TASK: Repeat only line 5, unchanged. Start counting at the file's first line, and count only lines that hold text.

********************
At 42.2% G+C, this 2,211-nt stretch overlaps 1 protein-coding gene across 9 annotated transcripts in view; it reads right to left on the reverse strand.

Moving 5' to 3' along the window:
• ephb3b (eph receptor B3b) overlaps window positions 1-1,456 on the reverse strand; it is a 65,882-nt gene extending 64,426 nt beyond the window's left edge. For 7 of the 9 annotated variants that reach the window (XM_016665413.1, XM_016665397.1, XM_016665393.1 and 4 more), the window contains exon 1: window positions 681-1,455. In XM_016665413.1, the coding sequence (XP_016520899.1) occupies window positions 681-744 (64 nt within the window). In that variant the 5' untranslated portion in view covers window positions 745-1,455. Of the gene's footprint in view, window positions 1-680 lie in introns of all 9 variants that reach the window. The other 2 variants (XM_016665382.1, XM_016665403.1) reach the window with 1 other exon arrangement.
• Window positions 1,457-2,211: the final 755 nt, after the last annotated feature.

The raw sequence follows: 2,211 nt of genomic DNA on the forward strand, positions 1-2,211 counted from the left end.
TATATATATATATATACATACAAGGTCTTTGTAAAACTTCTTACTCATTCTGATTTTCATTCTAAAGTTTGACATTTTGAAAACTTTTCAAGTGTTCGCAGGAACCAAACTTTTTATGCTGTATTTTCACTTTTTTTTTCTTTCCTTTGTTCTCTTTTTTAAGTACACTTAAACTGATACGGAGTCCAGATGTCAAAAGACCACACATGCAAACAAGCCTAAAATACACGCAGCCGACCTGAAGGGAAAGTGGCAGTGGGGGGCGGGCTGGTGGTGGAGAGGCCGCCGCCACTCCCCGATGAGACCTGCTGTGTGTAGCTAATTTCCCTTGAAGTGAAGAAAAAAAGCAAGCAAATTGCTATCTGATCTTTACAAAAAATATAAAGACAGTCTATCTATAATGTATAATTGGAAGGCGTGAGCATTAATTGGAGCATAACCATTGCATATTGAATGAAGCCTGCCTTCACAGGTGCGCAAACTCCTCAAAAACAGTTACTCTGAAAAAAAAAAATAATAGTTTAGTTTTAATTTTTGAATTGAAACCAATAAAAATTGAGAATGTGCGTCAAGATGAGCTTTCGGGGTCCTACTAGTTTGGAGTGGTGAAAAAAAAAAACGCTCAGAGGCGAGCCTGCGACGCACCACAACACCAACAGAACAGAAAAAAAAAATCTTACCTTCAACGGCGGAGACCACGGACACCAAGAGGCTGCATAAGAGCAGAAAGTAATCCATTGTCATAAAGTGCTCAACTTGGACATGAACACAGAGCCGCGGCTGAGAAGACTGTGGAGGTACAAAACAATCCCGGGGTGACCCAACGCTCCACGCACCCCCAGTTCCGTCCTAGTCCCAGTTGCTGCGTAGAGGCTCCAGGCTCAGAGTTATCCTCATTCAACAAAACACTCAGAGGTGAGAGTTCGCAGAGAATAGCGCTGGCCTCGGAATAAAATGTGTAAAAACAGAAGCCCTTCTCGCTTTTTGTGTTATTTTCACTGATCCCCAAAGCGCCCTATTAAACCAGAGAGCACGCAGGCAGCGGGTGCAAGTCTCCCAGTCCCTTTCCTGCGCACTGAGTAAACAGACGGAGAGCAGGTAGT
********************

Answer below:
The raw sequence follows: 2,211 nt of genomic DNA on the forward strand, positions 1-2,211 counted from the left end.